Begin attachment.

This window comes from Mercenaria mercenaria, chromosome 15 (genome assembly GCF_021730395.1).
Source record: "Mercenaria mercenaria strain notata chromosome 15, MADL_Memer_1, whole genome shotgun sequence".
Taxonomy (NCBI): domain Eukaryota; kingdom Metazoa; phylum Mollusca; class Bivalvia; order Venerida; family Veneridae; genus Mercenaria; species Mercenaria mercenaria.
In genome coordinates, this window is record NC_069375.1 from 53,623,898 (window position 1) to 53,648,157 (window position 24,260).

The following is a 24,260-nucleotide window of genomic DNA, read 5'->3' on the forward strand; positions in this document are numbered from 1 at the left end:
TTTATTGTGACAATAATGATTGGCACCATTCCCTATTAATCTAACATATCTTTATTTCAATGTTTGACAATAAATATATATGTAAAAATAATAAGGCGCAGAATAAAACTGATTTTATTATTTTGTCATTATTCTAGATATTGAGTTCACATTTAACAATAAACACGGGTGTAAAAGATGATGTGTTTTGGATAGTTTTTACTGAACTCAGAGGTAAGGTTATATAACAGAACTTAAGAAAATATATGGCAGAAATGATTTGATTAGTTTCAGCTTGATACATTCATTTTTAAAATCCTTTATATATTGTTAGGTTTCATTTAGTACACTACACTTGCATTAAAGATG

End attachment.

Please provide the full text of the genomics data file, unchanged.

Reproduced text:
This window comes from Mercenaria mercenaria, chromosome 15 (genome assembly GCF_021730395.1).
Source record: "Mercenaria mercenaria strain notata chromosome 15, MADL_Memer_1, whole genome shotgun sequence".
Taxonomy (NCBI): domain Eukaryota; kingdom Metazoa; phylum Mollusca; class Bivalvia; order Venerida; family Veneridae; genus Mercenaria; species Mercenaria mercenaria.
In genome coordinates, this window is record NC_069375.1 from 53,623,898 (window position 1) to 53,648,157 (window position 24,260).

The following is a 24,260-nucleotide window of genomic DNA, read 5'->3' on the forward strand; positions in this document are numbered from 1 at the left end:
TTTATTGTGACAATAATGATTGGCACCATTCCCTATTAATCTAACATATCTTTATTTCAATGTTTGACAATAAATATATATGTAAAAATAATAAGGCGCAGAATAAAACTGATTTTATTATTTTGTCATTATTCTAGATATTGAGTTCACATTTAACAATAAACACGGGTGTAAAAGATGATGTGTTTTGGATAGTTTTTACTGAACTCAGAGGTAAGGTTATATAACAGAACTTAAGAAAATATATGGCAGAAATGATTTGATTAGTTTCAGCTTGATACATTCATTTTTAAAATCCTTTATATATTGTTAGGTTTCATTTAGTACACTACACTTGCATTAAAGATG